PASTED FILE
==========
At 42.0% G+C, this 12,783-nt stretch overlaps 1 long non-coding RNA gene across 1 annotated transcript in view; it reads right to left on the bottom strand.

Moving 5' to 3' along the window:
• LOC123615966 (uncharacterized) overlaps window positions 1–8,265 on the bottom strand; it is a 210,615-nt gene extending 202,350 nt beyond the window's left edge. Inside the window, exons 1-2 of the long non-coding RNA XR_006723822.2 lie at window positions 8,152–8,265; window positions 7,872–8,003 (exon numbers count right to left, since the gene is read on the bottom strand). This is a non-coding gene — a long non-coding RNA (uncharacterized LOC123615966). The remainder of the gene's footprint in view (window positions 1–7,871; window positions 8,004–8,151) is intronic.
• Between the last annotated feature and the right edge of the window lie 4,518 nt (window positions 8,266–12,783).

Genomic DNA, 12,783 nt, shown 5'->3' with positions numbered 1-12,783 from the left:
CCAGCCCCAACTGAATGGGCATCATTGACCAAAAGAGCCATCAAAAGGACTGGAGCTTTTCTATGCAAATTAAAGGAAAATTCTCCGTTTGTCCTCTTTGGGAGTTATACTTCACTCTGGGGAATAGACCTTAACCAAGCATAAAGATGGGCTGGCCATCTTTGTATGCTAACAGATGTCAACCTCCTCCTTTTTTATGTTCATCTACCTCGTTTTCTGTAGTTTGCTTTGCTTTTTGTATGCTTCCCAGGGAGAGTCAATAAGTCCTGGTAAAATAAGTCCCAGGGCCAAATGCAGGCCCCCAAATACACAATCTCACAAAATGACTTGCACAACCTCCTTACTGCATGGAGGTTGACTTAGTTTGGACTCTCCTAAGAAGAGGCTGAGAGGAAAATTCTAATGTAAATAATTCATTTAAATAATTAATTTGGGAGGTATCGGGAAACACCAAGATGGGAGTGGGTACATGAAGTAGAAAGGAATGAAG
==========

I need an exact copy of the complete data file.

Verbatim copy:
At 42.0% G+C, this 12,783-nt stretch overlaps 1 long non-coding RNA gene across 1 annotated transcript in view; it reads right to left on the bottom strand.

Moving 5' to 3' along the window:
• LOC123615966 (uncharacterized) overlaps window positions 1–8,265 on the bottom strand; it is a 210,615-nt gene extending 202,350 nt beyond the window's left edge. Inside the window, exons 1-2 of the long non-coding RNA XR_006723822.2 lie at window positions 8,152–8,265; window positions 7,872–8,003 (exon numbers count right to left, since the gene is read on the bottom strand). This is a non-coding gene — a long non-coding RNA (uncharacterized LOC123615966). The remainder of the gene's footprint in view (window positions 1–7,871; window positions 8,004–8,151) is intronic.
• Between the last annotated feature and the right edge of the window lie 4,518 nt (window positions 8,266–12,783).

Genomic DNA, 12,783 nt, shown 5'->3' with positions numbered 1-12,783 from the left:
CCAGCCCCAACTGAATGGGCATCATTGACCAAAAGAGCCATCAAAAGGACTGGAGCTTTTCTATGCAAATTAAAGGAAAATTCTCCGTTTGTCCTCTTTGGGAGTTATACTTCACTCTGGGGAATAGACCTTAACCAAGCATAAAGATGGGCTGGCCATCTTTGTATGCTAACAGATGTCAACCTCCTCCTTTTTTATGTTCATCTACCTCGTTTTCTGTAGTTTGCTTTGCTTTTTGTATGCTTCCCAGGGAGAGTCAATAAGTCCTGGTAAAATAAGTCCCAGGGCCAAATGCAGGCCCCCAAATACACAATCTCACAAAATGACTTGCACAACCTCCTTACTGCATGGAGGTTGACTTAGTTTGGACTCTCCTAAGAAGAGGCTGAGAGGAAAATTCTAATGTAAATAATTCATTTAAATAATTAATTTGGGAGGTATCGGGAAACACCAAGATGGGAGTGGGTACATGAAGTAGAAAGGAATGAAG